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LSSDNF: A Lightweight Secure Software Defined Network Framework for Future Internet in 5G–6G

Computer Science and Engineering Department, Thapar Institute of Engineering & Technology, Patiala 147004, India
Power Engineering Department, Faculty of Electrical Engineering Computing and Information Technology, 31000 Osijek, Croatia
Authors to whom correspondence should be addressed.
Future Internet 2022, 14(12), 369;
Submission received: 21 October 2022 / Revised: 3 December 2022 / Accepted: 4 December 2022 / Published: 8 December 2022


As information technology advances quickly, so does the 5G–6G network management system, which is moving toward greater integration, decentralization, diversity, and intelligence. As flexibility is a crucial criterion for 5G–6G network architecture, we use the Software Defined Network (SDN) paradigm to make the programmability more flexible. Due to their ability to replace the current TCP/IP architecture with one that separates the control plane and data plane, software-defined networks have gained much popularity. However, they are susceptible to routing attacks. Therefore, this work proposes Lightweight Security Framework that combines blockchain technology with Software-Defined Networking (LSSDNF) to address this problem. The proposed framework adds the routing data that the controller withheld to the multichain blockchain. Here, a mininet network simulator is used to model the proposed framework. The data transfer rate or network throughput, bandwidth variation, and jitter have all been used to assess the performance of single-controller-SDN networks and multi-controller-SDN networks. The results demonstrate that the proposed framework performs better than the conventional single-controller-SDN architecture in terms of throughput, bandwidth fluctuation, and jitter.

1. Introduction

The 5G/6G network is separated into the 5G/6G network architecture sections: the control layer, the access layer, and the forward layer [1]. This architecture separates user data from the control plane from the user plane only through the access and forwarding layers. In contrast, the control layer performs a logically centralized network control role. The access layer covers a wide range of wireless technologies and network configurations. Based on a common hardware platform, the forward layer can ensure high reliability, minimal delay, and average load of the service data flow.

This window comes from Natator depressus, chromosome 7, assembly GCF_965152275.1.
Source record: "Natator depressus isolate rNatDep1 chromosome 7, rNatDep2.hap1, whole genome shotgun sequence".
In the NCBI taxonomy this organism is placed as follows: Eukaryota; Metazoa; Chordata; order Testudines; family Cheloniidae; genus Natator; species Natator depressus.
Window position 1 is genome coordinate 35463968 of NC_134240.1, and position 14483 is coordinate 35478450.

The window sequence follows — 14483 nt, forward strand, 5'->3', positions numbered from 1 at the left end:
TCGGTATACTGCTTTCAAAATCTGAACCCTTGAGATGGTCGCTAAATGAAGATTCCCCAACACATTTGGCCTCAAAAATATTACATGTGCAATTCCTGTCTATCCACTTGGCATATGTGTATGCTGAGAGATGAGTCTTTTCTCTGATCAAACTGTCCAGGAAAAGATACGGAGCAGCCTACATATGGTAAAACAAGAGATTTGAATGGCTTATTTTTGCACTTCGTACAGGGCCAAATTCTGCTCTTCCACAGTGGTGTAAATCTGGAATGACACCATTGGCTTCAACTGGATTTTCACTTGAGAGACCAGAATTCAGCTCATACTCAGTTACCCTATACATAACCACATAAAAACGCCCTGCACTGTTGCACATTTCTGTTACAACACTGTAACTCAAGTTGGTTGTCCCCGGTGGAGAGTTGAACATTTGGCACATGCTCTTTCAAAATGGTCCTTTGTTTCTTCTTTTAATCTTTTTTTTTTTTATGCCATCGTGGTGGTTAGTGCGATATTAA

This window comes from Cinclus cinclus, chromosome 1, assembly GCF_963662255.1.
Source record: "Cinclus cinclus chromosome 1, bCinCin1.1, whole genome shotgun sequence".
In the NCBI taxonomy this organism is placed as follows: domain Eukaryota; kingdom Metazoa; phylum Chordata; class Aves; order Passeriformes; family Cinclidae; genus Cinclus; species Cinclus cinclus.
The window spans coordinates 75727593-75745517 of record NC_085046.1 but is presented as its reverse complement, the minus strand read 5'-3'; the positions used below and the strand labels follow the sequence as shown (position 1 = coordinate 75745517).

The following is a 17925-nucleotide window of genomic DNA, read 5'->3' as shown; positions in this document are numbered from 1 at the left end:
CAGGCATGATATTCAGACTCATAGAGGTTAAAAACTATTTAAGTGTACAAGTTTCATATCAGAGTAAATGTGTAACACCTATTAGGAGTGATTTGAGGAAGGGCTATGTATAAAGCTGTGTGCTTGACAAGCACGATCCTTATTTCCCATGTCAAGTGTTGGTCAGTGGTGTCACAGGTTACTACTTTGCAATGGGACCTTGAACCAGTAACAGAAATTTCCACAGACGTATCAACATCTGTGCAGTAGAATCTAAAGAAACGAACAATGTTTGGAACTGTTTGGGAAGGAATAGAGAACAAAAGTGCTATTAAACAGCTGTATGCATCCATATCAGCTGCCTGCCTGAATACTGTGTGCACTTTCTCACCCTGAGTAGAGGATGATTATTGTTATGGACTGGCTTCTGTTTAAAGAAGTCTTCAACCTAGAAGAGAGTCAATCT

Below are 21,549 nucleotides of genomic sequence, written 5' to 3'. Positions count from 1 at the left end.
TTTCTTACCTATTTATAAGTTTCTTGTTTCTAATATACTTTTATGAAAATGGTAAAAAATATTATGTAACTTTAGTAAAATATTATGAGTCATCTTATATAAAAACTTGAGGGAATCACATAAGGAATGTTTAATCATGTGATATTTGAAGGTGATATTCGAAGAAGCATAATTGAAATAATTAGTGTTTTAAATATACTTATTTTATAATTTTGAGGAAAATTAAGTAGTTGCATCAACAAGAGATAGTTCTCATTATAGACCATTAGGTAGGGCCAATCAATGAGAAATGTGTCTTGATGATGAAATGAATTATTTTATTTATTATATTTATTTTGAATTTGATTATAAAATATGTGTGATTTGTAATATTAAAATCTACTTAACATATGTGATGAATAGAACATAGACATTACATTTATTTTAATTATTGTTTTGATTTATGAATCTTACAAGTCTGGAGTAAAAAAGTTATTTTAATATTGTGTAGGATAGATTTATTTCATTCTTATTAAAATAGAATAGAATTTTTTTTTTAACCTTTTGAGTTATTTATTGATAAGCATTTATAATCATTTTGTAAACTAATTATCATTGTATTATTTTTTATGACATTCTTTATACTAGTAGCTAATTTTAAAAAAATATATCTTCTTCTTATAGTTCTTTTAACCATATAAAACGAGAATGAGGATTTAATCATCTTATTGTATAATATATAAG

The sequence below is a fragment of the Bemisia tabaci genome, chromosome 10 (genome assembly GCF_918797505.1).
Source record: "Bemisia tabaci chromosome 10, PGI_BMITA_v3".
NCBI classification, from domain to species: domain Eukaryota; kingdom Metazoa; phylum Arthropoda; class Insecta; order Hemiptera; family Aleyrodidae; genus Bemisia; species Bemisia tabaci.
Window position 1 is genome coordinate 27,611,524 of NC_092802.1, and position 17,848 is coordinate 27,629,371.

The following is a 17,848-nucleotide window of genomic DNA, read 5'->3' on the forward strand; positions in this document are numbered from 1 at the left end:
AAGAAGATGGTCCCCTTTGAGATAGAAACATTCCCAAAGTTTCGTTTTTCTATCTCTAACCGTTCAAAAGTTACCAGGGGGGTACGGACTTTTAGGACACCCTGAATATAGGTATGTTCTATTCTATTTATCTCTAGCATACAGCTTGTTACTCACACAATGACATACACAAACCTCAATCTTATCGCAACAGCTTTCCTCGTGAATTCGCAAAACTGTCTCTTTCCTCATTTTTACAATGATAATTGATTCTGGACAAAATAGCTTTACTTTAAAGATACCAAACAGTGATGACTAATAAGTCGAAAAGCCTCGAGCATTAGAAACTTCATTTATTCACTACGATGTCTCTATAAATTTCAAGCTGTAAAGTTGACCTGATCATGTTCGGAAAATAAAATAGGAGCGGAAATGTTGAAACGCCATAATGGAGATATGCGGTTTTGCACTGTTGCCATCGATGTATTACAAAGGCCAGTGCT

Blockchain-enhanced Software-Defined Networking refers to a network controlled by a central entity or software used by all the network resources. With an SDN, the control is moved from the network layer to the application layer, dividing the data plane from the control plane. It has numerous advantages over a traditional network, including lower costs, improved security, more flexibility, easier configuration, and prevention of vendor lock-in. A secure framework for SDN can allow a network manager to change the way the network devices, i.e., Routers and Switches, handle packets by enabling complete control of the rules set into network devices from a central console. The mobility of devices in wireless networks has an effect on communication services. The controller can solve position changes in horizontal switching by detecting geographic locations, and it can also somewhat enhance vertical mobility and offer load balancing. Although there is no mobility, the controller can nevertheless locate an alternative route in the event of a failure and balance the traffic between nodes. Some researchers have brought up these issues; however, there are not many workable answers.
Wireless networks have become more virtualized and sophisticated with 5G/6G. While there are significant security flaws in the topology of conventional wireless networks, 5G and 6G promote infrastructure sharing. Even if the widely accepted hypotheses are true, their plausibility is diminished in networks with a large number of adaptive sensing devices. Additionally, the virtualization trend will provide many unknown difficulties.